< 2012  Flag of North Rhine-Westphalia.svg  Next >
Party Popular vote Seats
Votes % +/– Seats +/–
Christian Democratic Union
Christlich Demokratische Union Deutschlands – CDU
2,796,683 33.0 Increase6.7 72 Increase5
Social Democratic Party of Germany
Sozialdemokratische Partei Deutschlands – SPD
2,649,205 31.2 Decrease7.9 69 Decrease30
Free Democratic Party
Freie Demokratische Partei – FDP
1,065,307 12.6 Increase4.0 28 Increase6
Alternative for Germany
Alternative für Deutschland – AfD
626,756 7.4 Increase7.4 16 Increase16
Alliance '90/The Greens
Bündnis 90/Die Grünen
539,062 6.4 Decrease4.9 14 Decrease15
The Left
Die Linke
415,936 4.9 Increase2.4
Pirate Party
Piratenpartei Deutschland
80,780 1.0 Decrease6.8 Decrease20
Valid votes 8,487,373 99.0% Steady
Invalid votes 89,808 1.0% Steady
Totals and voter turnout 8,577,221 65.2% Increase5.6% 199 Decrease38
Electorate 13,164,887 100.00
Source: Die Landeswahlleiterin des Landes Nordrhein-Westfalen

Protection for possible nuclear disasters

Although there are no nuclear reactors located inside the state, the reactors in Tihange, Belgium are near the German border. People in the Netherlands and Germany are concerned about their safety given the age of these reactors. Billions of iodine tablets were ordered to protect the population in case of a serious nuclear accident in Tihange. In 2015 the German government extended the availability of iodine tablets: now all pregnant women, nursing mothers, and minors in the state will be eligible. Tablets will also be available for those living less than 100 km from the Tihange reactors and younger than 45 years of age.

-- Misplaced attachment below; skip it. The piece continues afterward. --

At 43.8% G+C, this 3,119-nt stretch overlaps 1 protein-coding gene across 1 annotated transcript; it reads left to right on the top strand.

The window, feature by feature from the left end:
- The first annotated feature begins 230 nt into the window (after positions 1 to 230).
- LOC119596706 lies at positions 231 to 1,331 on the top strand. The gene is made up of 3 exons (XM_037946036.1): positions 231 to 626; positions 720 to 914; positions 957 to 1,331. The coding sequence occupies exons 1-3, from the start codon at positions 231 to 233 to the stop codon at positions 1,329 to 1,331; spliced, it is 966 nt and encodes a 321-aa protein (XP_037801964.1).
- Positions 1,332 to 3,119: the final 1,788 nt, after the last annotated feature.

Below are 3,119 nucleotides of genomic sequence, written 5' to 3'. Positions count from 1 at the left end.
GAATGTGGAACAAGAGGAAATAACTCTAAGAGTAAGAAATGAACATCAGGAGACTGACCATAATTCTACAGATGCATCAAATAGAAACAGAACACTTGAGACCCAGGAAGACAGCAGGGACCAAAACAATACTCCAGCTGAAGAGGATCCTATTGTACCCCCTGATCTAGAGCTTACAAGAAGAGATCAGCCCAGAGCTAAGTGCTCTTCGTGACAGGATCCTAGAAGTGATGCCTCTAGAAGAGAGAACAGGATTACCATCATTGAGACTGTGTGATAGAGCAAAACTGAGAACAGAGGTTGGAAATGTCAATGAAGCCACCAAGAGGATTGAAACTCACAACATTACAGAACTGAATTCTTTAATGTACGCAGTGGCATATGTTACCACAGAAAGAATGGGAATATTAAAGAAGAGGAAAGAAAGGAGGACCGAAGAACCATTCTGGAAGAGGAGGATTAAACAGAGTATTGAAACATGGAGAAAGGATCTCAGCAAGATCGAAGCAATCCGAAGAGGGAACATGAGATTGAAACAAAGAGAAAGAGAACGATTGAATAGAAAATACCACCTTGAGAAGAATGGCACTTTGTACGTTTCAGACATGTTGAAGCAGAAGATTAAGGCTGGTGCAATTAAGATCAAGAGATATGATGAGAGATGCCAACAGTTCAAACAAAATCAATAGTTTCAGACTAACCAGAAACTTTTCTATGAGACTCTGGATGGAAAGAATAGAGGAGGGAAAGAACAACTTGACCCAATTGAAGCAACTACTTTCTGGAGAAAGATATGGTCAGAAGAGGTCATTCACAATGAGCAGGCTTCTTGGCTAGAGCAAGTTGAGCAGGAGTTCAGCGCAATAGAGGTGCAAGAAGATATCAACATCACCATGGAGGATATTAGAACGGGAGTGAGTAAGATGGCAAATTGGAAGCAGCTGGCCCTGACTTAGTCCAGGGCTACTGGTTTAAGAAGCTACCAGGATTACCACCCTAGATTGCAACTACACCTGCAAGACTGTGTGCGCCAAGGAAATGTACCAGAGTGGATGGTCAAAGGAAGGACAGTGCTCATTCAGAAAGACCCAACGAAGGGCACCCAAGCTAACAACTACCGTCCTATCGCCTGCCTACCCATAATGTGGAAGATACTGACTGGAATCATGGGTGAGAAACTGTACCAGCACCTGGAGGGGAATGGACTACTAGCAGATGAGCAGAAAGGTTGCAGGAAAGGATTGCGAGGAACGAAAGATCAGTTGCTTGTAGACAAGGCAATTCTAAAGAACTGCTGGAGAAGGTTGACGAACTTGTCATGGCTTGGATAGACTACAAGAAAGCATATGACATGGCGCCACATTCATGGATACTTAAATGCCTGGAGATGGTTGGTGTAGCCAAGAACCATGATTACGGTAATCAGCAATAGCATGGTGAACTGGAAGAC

The flag of North Rhine-Westphalia is green-white-red with the combined coats of arms of the Rhineland (white line before green background, symbolizing the river Rhine), Westfalen (the white horse) and Lippe (the red rose).

According to legend, the horse in the Westphalian coat of arms is the horse that the Saxon leader Widukind rode after his baptism. Other theories attribute the horse to Henry the Lion. Some connect it with the Germanic rulers Hengist and Horsa.

Architecture and building monuments

The state is not known for its castles like other regions in Germany. However, North Rhine-Westphalia has a high concentration of museums, cultural centres, concert halls and theatres.

Historic monuments

Modern architecture

World Heritage Sites

The state has Aachen Cathedral, the Cologne Cathedral, the Zeche Zollverein in Essen, the Augustusburg Palace in Brühl and the Imperial Abbey of Corvey in Höxter which are all World Heritage Sites.


Food Native to the North Rhine Westphalia State/Region